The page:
Long distance runners and long distance swimmers know that somewhere in the middle of the race is where you separate the pros from the amateurs. The amateurs have either gone out too fast and really start to feel it in those middle miles, or their minds start to wander and they lose focus on their pace and strategy.
This is that midpoint for holiday retailers. The run from mid-November to Christmas is a marathon, with many peaks and valleys. The week of Thanksgiving is the start of the race. The week before Christmas is the final sprint to the finish. It is in these middle weeks where focus tends to wander off.
You’re tired. You’re a little down because the sales, while good a couple weeks ago, have ebbed a little prior to that final push. The hours are longer while the days are shorter, and it doesn’t seem like you have enough hours in the day to do everything you want to do. Plus, you have all those seasonal staff that aren’t quite up to the level you had hoped for them. You feel like you need to work on both their Attitude and their Aptitude.
If you have to choose between Attitude and Aptitude, choose Attitude first. Focus on raising your team’s overall cheerfulness, friendliness, and joy.
A customer will overlook the lack of skill of a friendly staff person trying her best much more than they will overlook the surly attitude of a competent but frantic or unhappy staff person who acts like she doesn’t want to be there.
Plus, when you raise the the level of positive energy in the store, you make your staff better prepared for learning new skills.
How do you “raise attitudes?”
- Check your own. The staff feeds off of you. If you’re still showing a happy, cheerful, friendly demeanor, they are likely to be happy, cheerful, and friendly. If you’re showing the stress of the season, they’ll feed off that, too. You might have to fake it to make it. Go ahead and fake it. Do whatever you have to do to make sure you are the cheeriest of them all.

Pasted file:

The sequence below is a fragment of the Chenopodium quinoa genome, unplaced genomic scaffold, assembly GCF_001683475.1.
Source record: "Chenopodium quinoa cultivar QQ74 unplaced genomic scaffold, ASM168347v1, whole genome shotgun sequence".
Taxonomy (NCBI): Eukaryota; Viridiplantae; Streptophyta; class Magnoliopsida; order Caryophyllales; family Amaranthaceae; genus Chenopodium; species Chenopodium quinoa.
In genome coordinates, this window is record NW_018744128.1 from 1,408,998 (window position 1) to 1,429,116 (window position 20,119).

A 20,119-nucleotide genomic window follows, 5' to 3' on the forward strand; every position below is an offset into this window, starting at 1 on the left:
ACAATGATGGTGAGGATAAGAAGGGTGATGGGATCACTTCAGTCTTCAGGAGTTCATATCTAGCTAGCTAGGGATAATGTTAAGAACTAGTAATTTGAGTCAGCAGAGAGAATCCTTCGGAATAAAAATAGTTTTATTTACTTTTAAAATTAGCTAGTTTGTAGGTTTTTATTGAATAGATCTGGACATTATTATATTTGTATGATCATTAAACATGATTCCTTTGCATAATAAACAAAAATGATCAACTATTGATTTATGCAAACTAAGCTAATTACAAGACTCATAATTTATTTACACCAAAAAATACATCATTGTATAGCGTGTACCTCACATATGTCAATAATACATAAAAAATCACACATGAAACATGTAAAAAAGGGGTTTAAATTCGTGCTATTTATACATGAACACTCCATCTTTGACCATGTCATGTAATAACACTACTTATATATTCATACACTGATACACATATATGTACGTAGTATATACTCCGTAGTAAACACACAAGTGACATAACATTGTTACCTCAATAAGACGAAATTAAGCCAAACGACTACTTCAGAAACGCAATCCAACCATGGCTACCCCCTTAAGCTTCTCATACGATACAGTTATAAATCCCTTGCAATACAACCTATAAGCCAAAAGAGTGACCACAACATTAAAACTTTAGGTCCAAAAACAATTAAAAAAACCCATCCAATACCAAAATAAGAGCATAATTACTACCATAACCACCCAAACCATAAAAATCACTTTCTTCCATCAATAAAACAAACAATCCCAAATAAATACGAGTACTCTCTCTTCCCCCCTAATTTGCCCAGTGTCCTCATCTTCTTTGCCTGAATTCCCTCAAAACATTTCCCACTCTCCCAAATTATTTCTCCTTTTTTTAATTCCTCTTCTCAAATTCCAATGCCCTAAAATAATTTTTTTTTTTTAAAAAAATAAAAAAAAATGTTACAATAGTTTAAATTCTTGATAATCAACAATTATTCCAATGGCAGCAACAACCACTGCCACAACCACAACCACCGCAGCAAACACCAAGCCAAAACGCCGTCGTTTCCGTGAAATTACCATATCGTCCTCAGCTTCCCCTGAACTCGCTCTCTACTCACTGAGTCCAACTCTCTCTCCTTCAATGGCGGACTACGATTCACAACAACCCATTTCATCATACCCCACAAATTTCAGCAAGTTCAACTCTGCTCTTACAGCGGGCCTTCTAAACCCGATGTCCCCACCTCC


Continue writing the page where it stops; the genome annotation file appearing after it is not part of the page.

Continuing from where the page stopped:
- Praise them. Give your staff praise every time you see them do something well. Praise them early and often, even if they make a mistake. Praise the parts they did right. Praise is right up there with food and water as being essential to their well-being. Praise them and they’ll want to learn and do more for you to get more praise.
- Ask them. Ask them how they are doing. Ask them what has been fun so far. Ask them what you can do to make it better for them. Asking shows that you care, especially when you listen to and act on the answers they give you. They will never care more than you. So the more you care, the higher the ceiling for them to meet.
- Give them some small token of your appreciation. It can be food or snacks in the break-room, an unexpected gift card to a local restaurant, a gas card, a poinsettia (especially from the stash your sales reps have been giving you.) It doesn’t have to be expensive to be impactful. The act of being generous to them helps them to pay it forward to your customers.
Not only will doing those things raise the attitude of your team, they will help you raise your own attitude so that you don’t have to fake it. A truly good attitude will help you stay focused on the strategies you’ve laid out to be successful in these last couple weeks.
You’ve got this. I know you do.
PS I have had competent and unhappy people on my team. I have had happy but not yet competent people on my team. I’ve never had a customer complain about the cheerful employee who tried but failed. I’ve had several customers complain about surly attitudes. An entrepreneur I met once, who has started several successful companies, had a simple hiring/firing philosophy … Fire the unhappy people.